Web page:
Browse Publications Technical Papers 2021-24-0060

Experimental and Numerical Investigation on Hydrogen Internal Combustion Engine 2021-24-0060

Hydrogen may be used to feed a fuel cell or directly an internal combustion engine as an alternative to current fossil fuels. The latter option offers the advantages of already existing hydrocarbon fuel engines - autonomy, pre-existing and proven technology, lifetime, controlled cost, existing industrial tools and short time to market - with a very low carbon footprint and high tolerance to low purity hydrogen. Hydrogen is expected to be relevant for light and heavy duty applications as well as for off road applications, but currently most of research focus on small engine and especially spark ignition engine which is easily adaptable. This guided us to select modern high-efficient gasoline-based engines to start the investigation of hydrogen internal combustion engine development.
This study aims to access the properties and limitations of hydrogen combustion on a high-efficiency spark ignited single cylinder engine with the support of the 3D-CFD computation.
A high efficiency gasoline single cylinder engine was adapted for hydrogen combustion system with a direct injection and a platinum-free cold spark plug. The injection and camshaft phasing ranges were defined to limit the passage of hydrogen in the intake and exhaust manifolds. The experiments were focused on two operating points (2000rpm and 3000rpm at IMEP=10 bar) at various fuel-air equivalent ratios, fuel injection and air intake camshaft timings and in-cylinder charge motion, at high compression ratio (CR=14). 3D-CFD computation was carried out on CONVERGETM to visualize and understand the local mixing in the combustion chamber.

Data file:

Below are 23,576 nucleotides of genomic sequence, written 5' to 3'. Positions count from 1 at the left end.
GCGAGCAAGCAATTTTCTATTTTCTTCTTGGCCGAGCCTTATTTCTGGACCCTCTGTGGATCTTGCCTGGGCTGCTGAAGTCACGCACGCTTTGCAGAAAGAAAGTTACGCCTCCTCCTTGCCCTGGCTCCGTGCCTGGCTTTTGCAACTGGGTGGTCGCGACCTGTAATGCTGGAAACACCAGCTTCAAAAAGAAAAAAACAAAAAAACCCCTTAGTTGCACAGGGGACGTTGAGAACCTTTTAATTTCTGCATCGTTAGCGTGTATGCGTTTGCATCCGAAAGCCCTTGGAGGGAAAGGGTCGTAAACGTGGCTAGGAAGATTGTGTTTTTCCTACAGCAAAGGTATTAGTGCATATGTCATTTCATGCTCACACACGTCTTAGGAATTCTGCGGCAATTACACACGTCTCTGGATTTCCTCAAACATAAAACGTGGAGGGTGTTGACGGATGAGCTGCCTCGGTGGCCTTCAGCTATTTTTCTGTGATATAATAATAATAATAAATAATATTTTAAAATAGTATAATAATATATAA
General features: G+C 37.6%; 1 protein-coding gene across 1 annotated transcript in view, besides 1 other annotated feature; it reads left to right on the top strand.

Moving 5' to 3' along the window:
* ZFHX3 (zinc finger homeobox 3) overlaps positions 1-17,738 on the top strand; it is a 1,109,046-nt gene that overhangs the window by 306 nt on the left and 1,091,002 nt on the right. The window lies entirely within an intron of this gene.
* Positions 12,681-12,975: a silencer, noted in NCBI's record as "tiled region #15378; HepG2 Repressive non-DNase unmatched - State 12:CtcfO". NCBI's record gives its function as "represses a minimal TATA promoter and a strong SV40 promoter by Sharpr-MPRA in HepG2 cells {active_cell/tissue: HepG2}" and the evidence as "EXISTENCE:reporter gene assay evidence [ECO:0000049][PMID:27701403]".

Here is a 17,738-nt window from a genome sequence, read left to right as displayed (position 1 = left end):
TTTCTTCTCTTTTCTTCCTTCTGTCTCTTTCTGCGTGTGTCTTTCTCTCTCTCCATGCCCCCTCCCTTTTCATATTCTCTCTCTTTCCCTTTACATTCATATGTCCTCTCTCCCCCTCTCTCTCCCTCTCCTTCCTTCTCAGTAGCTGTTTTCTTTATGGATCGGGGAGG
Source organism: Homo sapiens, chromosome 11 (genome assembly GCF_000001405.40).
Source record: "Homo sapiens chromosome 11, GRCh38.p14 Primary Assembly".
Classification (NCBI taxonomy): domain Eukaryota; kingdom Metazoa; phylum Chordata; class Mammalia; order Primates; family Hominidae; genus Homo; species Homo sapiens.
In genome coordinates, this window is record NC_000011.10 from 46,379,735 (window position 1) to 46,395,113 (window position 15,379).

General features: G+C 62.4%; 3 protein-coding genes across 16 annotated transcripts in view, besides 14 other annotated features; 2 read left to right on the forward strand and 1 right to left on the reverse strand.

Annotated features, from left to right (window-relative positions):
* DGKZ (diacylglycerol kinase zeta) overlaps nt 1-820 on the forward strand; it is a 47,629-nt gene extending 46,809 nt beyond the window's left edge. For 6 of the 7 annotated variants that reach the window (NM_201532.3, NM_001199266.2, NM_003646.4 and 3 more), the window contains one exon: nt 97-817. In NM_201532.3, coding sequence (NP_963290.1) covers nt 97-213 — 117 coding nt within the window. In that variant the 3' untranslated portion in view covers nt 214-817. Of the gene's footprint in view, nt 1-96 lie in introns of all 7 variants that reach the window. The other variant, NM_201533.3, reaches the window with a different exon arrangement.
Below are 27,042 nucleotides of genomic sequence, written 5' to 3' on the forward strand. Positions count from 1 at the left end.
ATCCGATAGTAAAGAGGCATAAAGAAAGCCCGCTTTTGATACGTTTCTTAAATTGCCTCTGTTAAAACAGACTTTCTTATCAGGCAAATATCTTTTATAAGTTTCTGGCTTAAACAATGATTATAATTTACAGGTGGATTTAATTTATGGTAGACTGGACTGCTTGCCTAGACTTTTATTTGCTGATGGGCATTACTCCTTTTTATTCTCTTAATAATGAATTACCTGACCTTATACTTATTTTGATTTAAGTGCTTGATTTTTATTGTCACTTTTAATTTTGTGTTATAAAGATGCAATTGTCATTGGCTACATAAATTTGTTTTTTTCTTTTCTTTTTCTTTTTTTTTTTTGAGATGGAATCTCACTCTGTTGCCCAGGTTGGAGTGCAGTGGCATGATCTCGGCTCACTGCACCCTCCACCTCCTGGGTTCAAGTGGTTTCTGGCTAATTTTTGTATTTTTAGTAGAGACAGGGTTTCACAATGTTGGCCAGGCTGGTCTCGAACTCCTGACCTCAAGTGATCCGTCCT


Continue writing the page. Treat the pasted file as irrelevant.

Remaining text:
The study revealed that the highest indicated efficiency (close to 47%) coupled with low NOX and acceptable unburnt H2 emissions (respectively below 0.5g/kWh and 1% input energy) was obtained at lean mixture, early hydrogen injection and high tumble level. The pre-ignition known as one of the highest challenges in hydrogen combustion is successfully limited by adjusting the injection timing and camshaft phasing. 3D-CFD simulations showed that optimum fuel injection and intake camshaft timings should favor the homogenization of the mixture and avoid the presence of rich zones near hot spots to avoid pre-ignition.


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